Strummer used to go down to Almería in the south of Spain for his holidays with his family. So he had already seen these movie sets and the desert there and loved it. I said, OK, we’ll go [there] and make an Italian Western. That’s how it came about. Just because of the quick-wittedness of the producer being able to turn it around from a musical tour to a feature film.
But you were already a fan of Sergio Leone and the other Italian filmmakers of the ’60s.
Big fan of spaghetti Western. I love spaghetti Westerns.
Did that make it intimidating?
No. Because the thing is, it’s all just stuff, isn’t it? I think one just wants to have fun, really. It’s nice to be able to do things that you enjoy. And it’s nice to be in a place that’s really unique. Those desert locations in the south of Spain really were something. They were very beautiful and very quiet and very pure. It was really quite a wonderful experience going there and living there for a little while and shooting those locations. Everybody was really quite moved by it in a funny way. Maybe because it was years later and we were aware that Henry Fonda and Jason Robards and Klaus Kinski had trod here.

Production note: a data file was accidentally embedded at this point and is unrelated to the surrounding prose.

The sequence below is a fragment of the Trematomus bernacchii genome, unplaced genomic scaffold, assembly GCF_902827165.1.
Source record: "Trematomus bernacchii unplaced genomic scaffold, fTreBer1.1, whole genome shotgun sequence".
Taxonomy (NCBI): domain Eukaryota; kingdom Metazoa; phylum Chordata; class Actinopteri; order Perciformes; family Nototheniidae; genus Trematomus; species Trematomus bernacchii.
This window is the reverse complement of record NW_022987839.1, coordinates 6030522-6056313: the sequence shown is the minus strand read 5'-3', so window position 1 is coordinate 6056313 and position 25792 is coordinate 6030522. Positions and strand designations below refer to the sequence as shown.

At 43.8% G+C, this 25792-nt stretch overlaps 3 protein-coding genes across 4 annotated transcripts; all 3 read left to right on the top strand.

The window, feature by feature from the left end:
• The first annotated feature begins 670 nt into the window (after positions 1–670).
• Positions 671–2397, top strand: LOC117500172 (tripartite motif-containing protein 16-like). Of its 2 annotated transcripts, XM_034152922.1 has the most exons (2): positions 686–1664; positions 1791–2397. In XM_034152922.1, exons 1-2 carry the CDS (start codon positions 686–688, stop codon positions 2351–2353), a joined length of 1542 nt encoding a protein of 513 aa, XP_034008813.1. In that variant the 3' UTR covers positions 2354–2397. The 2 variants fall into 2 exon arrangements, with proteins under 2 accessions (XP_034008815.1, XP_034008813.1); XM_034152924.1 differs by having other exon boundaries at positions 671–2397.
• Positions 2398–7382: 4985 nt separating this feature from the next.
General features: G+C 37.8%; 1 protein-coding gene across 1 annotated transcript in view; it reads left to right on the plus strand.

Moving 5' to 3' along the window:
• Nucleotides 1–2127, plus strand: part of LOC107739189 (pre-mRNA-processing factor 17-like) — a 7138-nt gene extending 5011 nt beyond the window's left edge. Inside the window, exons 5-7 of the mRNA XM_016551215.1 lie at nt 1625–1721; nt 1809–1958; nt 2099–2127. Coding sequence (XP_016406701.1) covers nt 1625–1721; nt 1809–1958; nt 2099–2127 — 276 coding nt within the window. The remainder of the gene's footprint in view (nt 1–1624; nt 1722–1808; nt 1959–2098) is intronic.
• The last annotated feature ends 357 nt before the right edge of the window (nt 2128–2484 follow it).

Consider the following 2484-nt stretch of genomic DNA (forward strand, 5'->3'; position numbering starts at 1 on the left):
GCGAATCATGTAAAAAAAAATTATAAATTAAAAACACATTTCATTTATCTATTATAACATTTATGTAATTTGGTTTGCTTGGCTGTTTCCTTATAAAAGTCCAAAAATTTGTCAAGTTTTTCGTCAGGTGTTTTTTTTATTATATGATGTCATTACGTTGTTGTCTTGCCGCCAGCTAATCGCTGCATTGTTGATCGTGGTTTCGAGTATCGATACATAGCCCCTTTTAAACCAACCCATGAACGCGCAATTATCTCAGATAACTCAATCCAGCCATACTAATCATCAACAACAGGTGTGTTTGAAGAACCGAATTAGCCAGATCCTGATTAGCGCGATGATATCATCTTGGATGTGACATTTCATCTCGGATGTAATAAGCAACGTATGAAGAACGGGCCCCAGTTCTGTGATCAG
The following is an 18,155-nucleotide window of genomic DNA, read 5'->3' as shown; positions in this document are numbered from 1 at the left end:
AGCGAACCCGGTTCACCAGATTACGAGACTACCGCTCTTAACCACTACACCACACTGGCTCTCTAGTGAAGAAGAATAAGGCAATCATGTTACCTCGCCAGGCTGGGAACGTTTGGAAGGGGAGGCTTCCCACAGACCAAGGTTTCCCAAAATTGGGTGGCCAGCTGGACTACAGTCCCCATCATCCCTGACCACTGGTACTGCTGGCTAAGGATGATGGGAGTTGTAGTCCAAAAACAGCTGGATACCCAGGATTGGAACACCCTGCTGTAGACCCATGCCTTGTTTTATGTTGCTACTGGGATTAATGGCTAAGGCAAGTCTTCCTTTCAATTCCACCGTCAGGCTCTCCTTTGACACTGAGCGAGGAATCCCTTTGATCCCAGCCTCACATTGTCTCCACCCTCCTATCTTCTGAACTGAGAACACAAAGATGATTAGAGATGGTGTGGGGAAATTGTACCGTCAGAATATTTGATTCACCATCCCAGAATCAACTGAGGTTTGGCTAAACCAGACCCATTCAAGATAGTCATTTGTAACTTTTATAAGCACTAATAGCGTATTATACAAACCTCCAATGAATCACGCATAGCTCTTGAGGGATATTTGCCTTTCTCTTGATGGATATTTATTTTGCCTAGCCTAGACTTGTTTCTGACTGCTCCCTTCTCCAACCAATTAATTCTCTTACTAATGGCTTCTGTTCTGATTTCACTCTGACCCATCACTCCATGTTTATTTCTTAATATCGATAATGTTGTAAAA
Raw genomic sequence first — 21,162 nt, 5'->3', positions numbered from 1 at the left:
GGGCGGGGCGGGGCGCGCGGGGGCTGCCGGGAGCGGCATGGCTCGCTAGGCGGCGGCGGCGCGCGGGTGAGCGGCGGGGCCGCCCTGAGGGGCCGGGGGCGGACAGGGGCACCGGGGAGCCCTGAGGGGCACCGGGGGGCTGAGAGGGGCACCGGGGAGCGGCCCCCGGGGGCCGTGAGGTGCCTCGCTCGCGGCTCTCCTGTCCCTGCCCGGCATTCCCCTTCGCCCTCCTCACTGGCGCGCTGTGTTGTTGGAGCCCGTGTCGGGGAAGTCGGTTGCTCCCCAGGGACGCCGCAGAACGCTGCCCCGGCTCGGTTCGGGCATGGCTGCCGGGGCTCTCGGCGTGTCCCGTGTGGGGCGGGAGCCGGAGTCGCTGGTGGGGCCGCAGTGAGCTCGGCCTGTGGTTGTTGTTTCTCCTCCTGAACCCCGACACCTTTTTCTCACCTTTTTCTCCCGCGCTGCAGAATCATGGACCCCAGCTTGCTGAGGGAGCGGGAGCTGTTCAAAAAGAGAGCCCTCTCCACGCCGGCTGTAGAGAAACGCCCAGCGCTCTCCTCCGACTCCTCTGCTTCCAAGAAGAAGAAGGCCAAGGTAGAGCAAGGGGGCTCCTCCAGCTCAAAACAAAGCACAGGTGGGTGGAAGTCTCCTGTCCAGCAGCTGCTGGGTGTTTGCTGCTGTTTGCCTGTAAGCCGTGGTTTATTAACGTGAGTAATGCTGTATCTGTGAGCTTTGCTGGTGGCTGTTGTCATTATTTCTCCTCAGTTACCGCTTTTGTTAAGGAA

Having finished this new cut of the film, what made you decide to tour with it?
To make more people see it! [Laughs.] Because in theory, if the director shows up or one of the actors, then more people come to the screening. It creates a bigger buzz. Then, eventually, when the thing is available for download or DVD, more units are moved. So there’s that.
But it’s good, in a way, since there isn’t really alternative distribution anymore. There used to be with Roger Corman and Samuel Arkoff. This is really what an independent filmmaker most desires, is just just to see the film play in the theaters.
Do you still think of films that way? Everybody wonders what the future of distribution will look like, but to me seeing a film in a theater is something special.
I think so too. But then I have this idea in my head: Oh yeah, I’m in a big theater with all these people, all having a communal experience, blah, blah, blah. But really, a lot of the time when I went to the pictures—even when I was a kid—these were obscure films. Like Sergio Corbucci’s ... whatever. There weren’t a lot of people. I could be sitting in the cinema at two o’clock in the afternoon watching one of these films and having it almost to myself. So I’m not so sure that the cinema for me was a communal experience. ... Unless it was going to see 2001 at the Cinerama Dome.